Buemi: Software now the FE equivalent of F1 aero
Nissan e.dams driver Sebastien Buemi reckons Formula E software updates are now the championship’s equivalent of Formula 1’s aerodynamic development war.
While updates to powertrain hardware are frozen by FE’s regulations from the moment teams homologate their technology ahead of each season, software is left open for squads to introduce new variations.
When asked by Motorsport.com if software updates are now being introduced by FE squads in a similar fashion to how F1 teams implement new aerodynamic devices, Buemi said: “Exactly, yes, it is completely.
“You know [with] the hardware everything is more or less frozen when you go in the new season but there are so many things that you can do on the software.
“[This] helps with either the management of the energy or on a performance lap – there are many things we can try to have to make the car quicker.
“At some point of course it remains a compromise between having the best possible set-up, mechanically on the car. But the systems and the software are nearly the biggest performance tool you have today.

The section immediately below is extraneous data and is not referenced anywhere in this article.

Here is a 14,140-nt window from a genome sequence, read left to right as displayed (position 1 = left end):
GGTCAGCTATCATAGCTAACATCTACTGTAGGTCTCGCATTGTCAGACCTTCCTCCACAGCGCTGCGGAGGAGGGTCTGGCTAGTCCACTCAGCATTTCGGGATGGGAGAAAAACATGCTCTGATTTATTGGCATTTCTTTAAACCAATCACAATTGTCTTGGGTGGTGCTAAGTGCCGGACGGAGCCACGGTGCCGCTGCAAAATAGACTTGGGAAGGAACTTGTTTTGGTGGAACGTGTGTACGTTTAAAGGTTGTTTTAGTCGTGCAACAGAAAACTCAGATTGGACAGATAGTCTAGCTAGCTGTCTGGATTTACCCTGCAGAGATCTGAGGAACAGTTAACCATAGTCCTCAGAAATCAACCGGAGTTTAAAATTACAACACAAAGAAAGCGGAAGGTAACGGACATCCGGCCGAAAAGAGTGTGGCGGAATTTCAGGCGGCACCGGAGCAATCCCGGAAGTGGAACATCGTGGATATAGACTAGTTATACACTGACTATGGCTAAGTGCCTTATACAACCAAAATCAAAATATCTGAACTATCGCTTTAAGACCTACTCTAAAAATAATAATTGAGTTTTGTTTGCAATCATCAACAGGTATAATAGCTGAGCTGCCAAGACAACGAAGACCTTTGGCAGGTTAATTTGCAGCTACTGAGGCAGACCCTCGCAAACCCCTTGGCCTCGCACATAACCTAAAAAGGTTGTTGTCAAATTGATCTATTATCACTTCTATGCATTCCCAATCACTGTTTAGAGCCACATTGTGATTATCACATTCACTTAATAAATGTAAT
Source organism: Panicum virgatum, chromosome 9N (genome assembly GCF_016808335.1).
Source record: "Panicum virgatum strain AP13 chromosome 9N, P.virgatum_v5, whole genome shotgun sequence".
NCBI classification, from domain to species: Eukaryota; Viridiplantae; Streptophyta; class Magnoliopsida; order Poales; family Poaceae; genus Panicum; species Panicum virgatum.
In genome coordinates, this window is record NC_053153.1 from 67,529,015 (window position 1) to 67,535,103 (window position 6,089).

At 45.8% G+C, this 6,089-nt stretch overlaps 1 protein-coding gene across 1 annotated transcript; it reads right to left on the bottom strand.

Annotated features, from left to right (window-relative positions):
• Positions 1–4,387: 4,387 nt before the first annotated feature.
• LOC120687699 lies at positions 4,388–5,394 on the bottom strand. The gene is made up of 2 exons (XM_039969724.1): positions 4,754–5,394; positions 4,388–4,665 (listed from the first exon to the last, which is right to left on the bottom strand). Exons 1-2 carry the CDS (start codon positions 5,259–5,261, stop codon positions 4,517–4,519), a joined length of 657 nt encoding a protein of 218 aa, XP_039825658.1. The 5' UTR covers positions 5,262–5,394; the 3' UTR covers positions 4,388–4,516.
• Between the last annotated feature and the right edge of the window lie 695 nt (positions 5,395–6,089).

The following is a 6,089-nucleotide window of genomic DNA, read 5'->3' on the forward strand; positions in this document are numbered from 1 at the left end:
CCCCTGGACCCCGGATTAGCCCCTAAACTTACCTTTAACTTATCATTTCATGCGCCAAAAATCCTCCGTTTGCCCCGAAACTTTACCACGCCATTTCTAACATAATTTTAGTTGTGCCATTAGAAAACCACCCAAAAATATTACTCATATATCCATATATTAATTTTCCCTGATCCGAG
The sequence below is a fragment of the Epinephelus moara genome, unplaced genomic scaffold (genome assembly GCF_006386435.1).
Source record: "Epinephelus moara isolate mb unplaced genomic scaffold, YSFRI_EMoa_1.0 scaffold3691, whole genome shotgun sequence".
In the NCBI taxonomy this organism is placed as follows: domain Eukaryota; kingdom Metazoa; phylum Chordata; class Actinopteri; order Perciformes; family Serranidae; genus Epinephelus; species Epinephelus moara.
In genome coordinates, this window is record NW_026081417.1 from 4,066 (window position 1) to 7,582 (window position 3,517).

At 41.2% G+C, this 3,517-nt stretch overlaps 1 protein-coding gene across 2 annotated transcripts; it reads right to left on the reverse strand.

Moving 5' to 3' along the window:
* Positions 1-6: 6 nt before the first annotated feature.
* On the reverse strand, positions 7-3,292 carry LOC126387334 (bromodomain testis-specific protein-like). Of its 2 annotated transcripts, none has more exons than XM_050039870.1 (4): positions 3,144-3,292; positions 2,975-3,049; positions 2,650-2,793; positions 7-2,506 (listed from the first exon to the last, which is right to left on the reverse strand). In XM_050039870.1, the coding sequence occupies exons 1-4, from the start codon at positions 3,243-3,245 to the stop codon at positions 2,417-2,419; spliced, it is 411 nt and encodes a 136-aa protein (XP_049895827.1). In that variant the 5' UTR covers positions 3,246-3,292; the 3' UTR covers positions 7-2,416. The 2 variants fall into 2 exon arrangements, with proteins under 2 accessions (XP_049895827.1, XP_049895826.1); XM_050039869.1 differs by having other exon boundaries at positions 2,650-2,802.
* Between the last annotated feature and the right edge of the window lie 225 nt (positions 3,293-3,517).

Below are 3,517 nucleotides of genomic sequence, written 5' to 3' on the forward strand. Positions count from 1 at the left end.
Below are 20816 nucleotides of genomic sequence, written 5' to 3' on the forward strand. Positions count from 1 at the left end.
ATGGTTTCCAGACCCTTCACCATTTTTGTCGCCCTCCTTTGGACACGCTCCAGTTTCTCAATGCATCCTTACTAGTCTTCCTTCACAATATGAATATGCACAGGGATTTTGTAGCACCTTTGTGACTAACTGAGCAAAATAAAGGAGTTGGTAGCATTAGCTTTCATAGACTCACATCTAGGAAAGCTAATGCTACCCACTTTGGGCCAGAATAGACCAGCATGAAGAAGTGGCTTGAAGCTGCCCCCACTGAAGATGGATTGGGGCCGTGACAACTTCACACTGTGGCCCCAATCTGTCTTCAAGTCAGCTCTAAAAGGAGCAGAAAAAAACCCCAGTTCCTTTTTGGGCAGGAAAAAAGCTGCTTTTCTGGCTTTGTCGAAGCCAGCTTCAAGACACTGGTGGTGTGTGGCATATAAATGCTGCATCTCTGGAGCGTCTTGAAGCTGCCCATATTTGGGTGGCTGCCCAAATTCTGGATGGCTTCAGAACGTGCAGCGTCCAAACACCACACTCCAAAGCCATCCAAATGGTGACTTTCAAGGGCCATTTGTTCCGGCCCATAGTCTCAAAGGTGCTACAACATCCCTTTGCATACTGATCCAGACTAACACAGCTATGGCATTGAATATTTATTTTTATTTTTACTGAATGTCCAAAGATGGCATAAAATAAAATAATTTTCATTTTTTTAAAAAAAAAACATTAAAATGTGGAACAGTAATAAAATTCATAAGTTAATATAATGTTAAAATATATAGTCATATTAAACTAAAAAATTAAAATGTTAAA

“So, we work a lot on that and we keep improving the car by adding new systems throughout the season, so yeah you can compare it to that clearly.”
FE teams can introduce powertrain hardware changes once their designs have been homologated, but only “for the purpose of improving reliability or safety may be approved by the FIA and/or after full consultation with all other manufacturers”, according to FE’s 2018/19 technical regulations.
Teams must wait for a 30-day period to expire prior to event scrutineering if the request is related to safety, reliability or driver comfort and 60 days if the change is “regarding a technical modification to a car”.
Buemi – the 2015/16 FE champion – also outlined the need for FE teams to evaluate their software updates to avoid costly mistakes rather than just adding them in constantly.
A software change led to a problem that cost the Techeetah team in qualifying for the season four finale in New York, as drivers Jean-Eric Vergne and Andre Lotterer exceed the maximum power allowance as a result of a glitch.
“It’s at some point quite important to stop and just make sure that everything you have is working well and you don’t try to bring new updates constantly,” said Buemi.
“It is very easy to do a small mistake in the software world or the coding world and then the car stops on the track.”
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